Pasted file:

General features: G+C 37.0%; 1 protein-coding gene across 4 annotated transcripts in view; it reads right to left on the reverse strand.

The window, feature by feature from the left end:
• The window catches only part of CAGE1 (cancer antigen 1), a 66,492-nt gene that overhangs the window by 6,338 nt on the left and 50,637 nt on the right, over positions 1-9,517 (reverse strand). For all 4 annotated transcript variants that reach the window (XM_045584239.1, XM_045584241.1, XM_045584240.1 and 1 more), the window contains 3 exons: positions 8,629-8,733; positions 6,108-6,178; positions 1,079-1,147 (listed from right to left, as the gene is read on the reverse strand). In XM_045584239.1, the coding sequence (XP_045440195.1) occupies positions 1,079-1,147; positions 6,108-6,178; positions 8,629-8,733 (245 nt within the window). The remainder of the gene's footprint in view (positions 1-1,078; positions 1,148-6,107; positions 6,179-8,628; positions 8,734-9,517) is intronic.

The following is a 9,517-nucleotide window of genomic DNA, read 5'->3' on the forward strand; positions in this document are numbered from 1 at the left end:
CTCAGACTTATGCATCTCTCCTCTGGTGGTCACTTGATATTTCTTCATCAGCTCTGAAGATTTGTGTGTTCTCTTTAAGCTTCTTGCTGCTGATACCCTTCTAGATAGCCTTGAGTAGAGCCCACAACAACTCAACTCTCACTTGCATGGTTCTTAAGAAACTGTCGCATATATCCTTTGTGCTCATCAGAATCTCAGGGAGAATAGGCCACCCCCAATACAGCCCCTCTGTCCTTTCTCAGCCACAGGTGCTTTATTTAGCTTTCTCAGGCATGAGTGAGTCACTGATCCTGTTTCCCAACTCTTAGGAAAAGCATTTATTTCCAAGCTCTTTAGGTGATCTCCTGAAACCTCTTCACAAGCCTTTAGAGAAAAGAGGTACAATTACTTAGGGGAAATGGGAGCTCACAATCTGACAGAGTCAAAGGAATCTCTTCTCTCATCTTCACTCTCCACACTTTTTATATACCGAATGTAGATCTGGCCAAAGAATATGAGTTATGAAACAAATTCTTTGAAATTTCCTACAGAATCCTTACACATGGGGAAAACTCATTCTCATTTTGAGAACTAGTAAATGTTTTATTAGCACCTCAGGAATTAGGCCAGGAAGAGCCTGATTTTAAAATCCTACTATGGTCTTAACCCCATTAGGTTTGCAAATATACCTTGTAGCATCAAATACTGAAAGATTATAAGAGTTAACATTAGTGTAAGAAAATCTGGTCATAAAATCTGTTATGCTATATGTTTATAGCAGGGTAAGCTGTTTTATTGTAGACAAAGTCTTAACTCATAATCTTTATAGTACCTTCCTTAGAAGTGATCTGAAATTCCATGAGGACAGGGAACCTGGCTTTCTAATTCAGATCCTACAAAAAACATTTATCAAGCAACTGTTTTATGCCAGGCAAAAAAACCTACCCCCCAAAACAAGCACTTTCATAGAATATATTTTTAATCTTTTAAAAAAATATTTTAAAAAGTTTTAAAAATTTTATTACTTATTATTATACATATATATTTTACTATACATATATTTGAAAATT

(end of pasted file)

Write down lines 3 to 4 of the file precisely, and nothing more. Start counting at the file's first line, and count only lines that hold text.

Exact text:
• The window catches only part of CAGE1 (cancer antigen 1), a 66,492-nt gene that overhangs the window by 6,338 nt on the left and 50,637 nt on the right, over positions 1-9,517 (reverse strand). For all 4 annotated transcript variants that reach the window (XM_045584239.1, XM_045584241.1, XM_045584240.1 and 1 more), the window contains 3 exons: positions 8,629-8,733; positions 6,108-6,178; positions 1,079-1,147 (listed from right to left, as the gene is read on the reverse strand). In XM_045584239.1, the coding sequence (XP_045440195.1) occupies positions 1,079-1,147; positions 6,108-6,178; positions 8,629-8,733 (245 nt within the window). The remainder of the gene's footprint in view (positions 1-1,078; positions 1,148-6,107; positions 6,179-8,628; positions 8,734-9,517) is intronic.

The following is a 9,517-nucleotide window of genomic DNA, read 5'->3' on the forward strand; positions in this document are numbered from 1 at the left end: